I've been tasked with the the maintenance of a nonprofit website that recently fell victim to a SQL injection attack. Someone exploited a form on the site to add text to every available text-like field in the database (varchar, nvarchar, etc.) which, when rendered as HTML, includes and executes a JavaScript file.

A Google search of the URL indicates that it's from email spammers based out of Romania or China, but that's not what's important right now.

I went through and manually removed the information from the the text fields that render on most visible and popular pages on the site but I'm curious as to what would be the best programmatic way of removing the text from the other text fields on the site.

Obviously there's more that needs to be done (hardening the site against SQL injections, using something like markdown instead of storing HTML, etc.) and I am working on those but for the time being what I really need is a good way to go in and programmatically remove the injected text. I know what the exact text is, it's the same every time, and it's always appended to the end of any text field. I can't afford to strip out all HTML in the database at this time and I don't know when this happened exactly so I can't just roll back to a backup. Also, the site is on shared hosting and I cannot connect to the database directly with SQL Server tools. I can execute queries against it though, so if there's any way of constructing a SQL update statement to the effect of "hey find all the text fields in all of the tables in the entire database and do this to clean them" that would be the best.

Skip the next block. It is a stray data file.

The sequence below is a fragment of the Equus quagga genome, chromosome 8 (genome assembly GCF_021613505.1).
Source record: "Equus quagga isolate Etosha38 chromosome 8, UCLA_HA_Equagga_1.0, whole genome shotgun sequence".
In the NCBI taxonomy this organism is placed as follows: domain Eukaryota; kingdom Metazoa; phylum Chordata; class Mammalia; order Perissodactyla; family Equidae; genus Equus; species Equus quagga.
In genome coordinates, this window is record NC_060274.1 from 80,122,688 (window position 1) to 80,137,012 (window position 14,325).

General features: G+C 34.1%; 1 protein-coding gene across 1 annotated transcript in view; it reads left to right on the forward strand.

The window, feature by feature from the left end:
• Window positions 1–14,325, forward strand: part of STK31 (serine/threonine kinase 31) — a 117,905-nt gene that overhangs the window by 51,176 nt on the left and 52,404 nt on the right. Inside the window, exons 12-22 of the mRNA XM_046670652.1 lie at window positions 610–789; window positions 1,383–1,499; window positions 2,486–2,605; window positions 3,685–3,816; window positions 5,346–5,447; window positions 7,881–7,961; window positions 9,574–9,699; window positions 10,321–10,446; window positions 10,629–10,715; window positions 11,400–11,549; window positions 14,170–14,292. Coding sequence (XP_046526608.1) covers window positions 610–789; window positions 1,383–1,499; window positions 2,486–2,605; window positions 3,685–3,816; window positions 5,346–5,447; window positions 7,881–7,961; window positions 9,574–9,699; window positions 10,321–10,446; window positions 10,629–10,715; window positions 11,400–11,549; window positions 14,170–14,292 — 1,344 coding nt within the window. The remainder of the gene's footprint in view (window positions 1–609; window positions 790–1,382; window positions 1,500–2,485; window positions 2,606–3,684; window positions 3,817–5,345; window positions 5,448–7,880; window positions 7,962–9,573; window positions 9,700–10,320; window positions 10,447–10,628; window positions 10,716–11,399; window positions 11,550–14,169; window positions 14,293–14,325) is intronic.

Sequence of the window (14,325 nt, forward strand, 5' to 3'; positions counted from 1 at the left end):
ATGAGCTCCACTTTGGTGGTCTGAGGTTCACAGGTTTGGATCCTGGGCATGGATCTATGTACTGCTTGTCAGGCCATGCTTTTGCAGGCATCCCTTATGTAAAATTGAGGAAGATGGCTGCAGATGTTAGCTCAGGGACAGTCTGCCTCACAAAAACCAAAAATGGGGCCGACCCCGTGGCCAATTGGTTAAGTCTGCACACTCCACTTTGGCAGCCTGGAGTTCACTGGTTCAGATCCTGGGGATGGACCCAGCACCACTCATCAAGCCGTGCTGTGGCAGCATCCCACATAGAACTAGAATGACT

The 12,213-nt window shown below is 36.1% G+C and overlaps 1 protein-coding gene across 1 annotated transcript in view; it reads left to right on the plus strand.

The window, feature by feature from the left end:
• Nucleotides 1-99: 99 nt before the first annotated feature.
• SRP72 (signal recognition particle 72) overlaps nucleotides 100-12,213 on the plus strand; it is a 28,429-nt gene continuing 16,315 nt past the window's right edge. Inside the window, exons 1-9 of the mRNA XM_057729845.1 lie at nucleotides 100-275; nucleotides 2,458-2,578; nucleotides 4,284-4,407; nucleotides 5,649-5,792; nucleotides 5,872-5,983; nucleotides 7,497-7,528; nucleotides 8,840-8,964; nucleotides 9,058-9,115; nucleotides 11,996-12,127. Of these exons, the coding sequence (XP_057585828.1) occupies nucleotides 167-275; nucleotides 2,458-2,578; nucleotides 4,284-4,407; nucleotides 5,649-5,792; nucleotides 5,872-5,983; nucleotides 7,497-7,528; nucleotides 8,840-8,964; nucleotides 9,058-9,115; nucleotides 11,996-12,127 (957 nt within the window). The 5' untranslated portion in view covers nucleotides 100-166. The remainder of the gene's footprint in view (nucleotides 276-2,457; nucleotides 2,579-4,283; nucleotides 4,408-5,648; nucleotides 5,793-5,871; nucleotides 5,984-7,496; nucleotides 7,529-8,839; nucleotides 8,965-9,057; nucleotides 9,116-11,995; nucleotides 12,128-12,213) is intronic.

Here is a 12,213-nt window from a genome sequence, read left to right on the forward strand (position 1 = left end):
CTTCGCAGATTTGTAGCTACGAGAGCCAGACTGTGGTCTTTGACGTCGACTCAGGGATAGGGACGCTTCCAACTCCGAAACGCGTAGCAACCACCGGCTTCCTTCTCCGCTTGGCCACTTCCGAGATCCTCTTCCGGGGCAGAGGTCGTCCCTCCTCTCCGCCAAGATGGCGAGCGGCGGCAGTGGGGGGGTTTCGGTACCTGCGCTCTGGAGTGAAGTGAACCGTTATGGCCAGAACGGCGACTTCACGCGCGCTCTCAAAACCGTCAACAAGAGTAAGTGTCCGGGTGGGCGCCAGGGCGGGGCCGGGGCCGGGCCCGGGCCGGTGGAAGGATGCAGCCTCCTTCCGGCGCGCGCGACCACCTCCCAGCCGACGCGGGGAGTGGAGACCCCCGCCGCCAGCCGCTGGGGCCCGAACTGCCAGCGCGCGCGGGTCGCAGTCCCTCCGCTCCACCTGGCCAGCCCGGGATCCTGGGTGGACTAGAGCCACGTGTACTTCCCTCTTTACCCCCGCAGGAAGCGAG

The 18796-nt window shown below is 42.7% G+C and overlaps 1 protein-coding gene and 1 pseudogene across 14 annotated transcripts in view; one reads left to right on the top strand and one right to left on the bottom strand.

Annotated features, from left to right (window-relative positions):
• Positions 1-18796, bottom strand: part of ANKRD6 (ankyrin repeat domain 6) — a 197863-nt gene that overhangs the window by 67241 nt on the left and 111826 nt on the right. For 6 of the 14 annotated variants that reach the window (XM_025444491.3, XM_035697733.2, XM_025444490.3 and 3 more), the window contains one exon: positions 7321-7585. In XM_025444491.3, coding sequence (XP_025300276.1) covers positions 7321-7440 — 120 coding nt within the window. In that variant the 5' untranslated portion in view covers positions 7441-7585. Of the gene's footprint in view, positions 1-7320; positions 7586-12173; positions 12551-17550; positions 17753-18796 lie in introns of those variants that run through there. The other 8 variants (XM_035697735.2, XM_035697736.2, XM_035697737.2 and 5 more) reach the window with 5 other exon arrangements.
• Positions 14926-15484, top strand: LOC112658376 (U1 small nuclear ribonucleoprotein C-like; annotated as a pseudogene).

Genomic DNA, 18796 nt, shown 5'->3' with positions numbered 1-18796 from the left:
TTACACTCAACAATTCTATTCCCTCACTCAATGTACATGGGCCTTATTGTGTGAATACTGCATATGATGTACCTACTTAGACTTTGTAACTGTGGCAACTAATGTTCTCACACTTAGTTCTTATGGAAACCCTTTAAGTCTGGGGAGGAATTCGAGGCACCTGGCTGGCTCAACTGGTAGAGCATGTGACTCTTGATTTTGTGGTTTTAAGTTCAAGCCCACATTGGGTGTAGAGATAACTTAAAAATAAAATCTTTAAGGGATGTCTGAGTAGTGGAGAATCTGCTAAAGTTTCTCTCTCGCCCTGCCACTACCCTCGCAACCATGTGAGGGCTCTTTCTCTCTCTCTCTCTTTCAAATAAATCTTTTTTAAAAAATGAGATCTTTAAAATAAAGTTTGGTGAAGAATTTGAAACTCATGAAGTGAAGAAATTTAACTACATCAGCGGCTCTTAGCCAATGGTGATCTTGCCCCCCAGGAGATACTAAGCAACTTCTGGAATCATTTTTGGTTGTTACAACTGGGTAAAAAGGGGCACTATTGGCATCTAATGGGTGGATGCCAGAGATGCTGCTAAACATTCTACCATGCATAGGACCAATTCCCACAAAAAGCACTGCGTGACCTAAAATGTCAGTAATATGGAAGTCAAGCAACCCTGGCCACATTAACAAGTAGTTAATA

Restore the data from a recent backup.


I was victim and you can use it to clean up

SET TextField = SUBSTRING(TextField, 1, CHARINDEX('</title', TextField) - 1)
WHERE (ID IN (SELECT ID FROM Table WHERE (CHARINDEX('</title', Textfield, 1) > 0)))

Assuming you've fallen victim to the same attack as everyone else, then SQLMenace' code is close. However, that attack uses a number of different script urls, so you'll have to customize it to make sure it matches the url you're seeing in your database.

I wrote about it as well, and my solution code included a more-generic cleanup.

One important point is that the very first thing you need to do is take down the site. Right now you're actively serving malware to your users, and that could put you in a legal fix later. Put up a placeholder page so your users aren't left in the dark, but don't keep serving up malware. Then you can fix the site to make sure it's no longer vulnerable to injection. The simplest way to do that for this particular attack is to just disable sysobjects/syscolumns permissions for your web user, but you'll want to make a more through cleanup as well or it's only a matter of time until you're cracked again. Then you can use the code provided to clean up the site and put it back live.


This will reverse that, also it would be wise to take sysobject permissions away from the username your site runs with, and to sanitize input of course

SELECT  a.name,b.name FROM sysobjects a,syscolumns b WHERE a.id=b.id and a.xtype='u' and
(b.xtype=99 or b.xtype=35 or b.xtype=231 or b.xtype=167) 
OPEN Table_Cursor 
EXEC('if exists (select 1 from ['+@T+'] where ['+@C+']  like ''%"></title><script src="http://1.verynx.cn/w.js"></script><!--'') begin print ''update ['+@T+'] set ['+@C+']=replace(['+@C+'],''''"></title><script src="http://1.verynx.cn/w.js"></script><!--'''','''''''') where ['+@C+']  like ''''%"></title><script src="http://1.verynx.cn/w.js"></script><!--'''''' end')
CLOSE Table_Cursor 

I wrote about this a while back here: Microsoft Has Released Tools To Address SQL Injection Attacks

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